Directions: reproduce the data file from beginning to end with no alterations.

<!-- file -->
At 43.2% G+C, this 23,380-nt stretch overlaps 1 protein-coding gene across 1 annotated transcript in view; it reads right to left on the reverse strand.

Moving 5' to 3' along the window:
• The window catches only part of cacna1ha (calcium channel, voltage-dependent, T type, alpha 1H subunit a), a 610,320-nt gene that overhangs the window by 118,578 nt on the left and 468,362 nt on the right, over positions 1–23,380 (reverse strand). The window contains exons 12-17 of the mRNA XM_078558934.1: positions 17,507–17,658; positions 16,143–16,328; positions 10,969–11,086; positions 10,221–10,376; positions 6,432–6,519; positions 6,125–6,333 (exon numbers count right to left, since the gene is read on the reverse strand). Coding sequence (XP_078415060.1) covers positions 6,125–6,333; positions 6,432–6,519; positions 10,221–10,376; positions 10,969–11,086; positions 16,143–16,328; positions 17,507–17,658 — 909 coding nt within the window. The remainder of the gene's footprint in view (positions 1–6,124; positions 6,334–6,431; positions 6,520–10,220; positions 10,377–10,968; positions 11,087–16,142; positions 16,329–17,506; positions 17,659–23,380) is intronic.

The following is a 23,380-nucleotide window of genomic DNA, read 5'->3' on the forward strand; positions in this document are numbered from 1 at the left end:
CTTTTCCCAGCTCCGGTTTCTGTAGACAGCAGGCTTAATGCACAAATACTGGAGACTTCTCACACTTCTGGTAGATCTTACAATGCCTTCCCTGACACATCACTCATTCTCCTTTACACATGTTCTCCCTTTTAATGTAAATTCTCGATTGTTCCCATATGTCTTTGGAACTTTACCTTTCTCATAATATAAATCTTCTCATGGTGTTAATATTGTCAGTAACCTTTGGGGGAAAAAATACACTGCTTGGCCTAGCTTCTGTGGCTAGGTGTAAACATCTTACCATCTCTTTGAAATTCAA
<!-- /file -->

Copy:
At 43.2% G+C, this 23,380-nt stretch overlaps 1 protein-coding gene across 1 annotated transcript in view; it reads right to left on the reverse strand.

Moving 5' to 3' along the window:
• The window catches only part of cacna1ha (calcium channel, voltage-dependent, T type, alpha 1H subunit a), a 610,320-nt gene that overhangs the window by 118,578 nt on the left and 468,362 nt on the right, over positions 1–23,380 (reverse strand). The window contains exons 12-17 of the mRNA XM_078558934.1: positions 17,507–17,658; positions 16,143–16,328; positions 10,969–11,086; positions 10,221–10,376; positions 6,432–6,519; positions 6,125–6,333 (exon numbers count right to left, since the gene is read on the reverse strand). Coding sequence (XP_078415060.1) covers positions 6,125–6,333; positions 6,432–6,519; positions 10,221–10,376; positions 10,969–11,086; positions 16,143–16,328; positions 17,507–17,658 — 909 coding nt within the window. The remainder of the gene's footprint in view (positions 1–6,124; positions 6,334–6,431; positions 6,520–10,220; positions 10,377–10,968; positions 11,087–16,142; positions 16,329–17,506; positions 17,659–23,380) is intronic.

The following is a 23,380-nucleotide window of genomic DNA, read 5'->3' on the forward strand; positions in this document are numbered from 1 at the left end:
CTTTTCCCAGCTCCGGTTTCTGTAGACAGCAGGCTTAATGCACAAATACTGGAGACTTCTCACACTTCTGGTAGATCTTACAATGCCTTCCCTGACACATCACTCATTCTCCTTTACACATGTTCTCCCTTTTAATGTAAATTCTCGATTGTTCCCATATGTCTTTGGAACTTTACCTTTCTCATAATATAAATCTTCTCATGGTGTTAATATTGTCAGTAACCTTTGGGGGAAAAAATACACTGCTTGGCCTAGCTTCTGTGGCTAGGTGTAAACATCTTACCATCTCTTTGAAATTCAA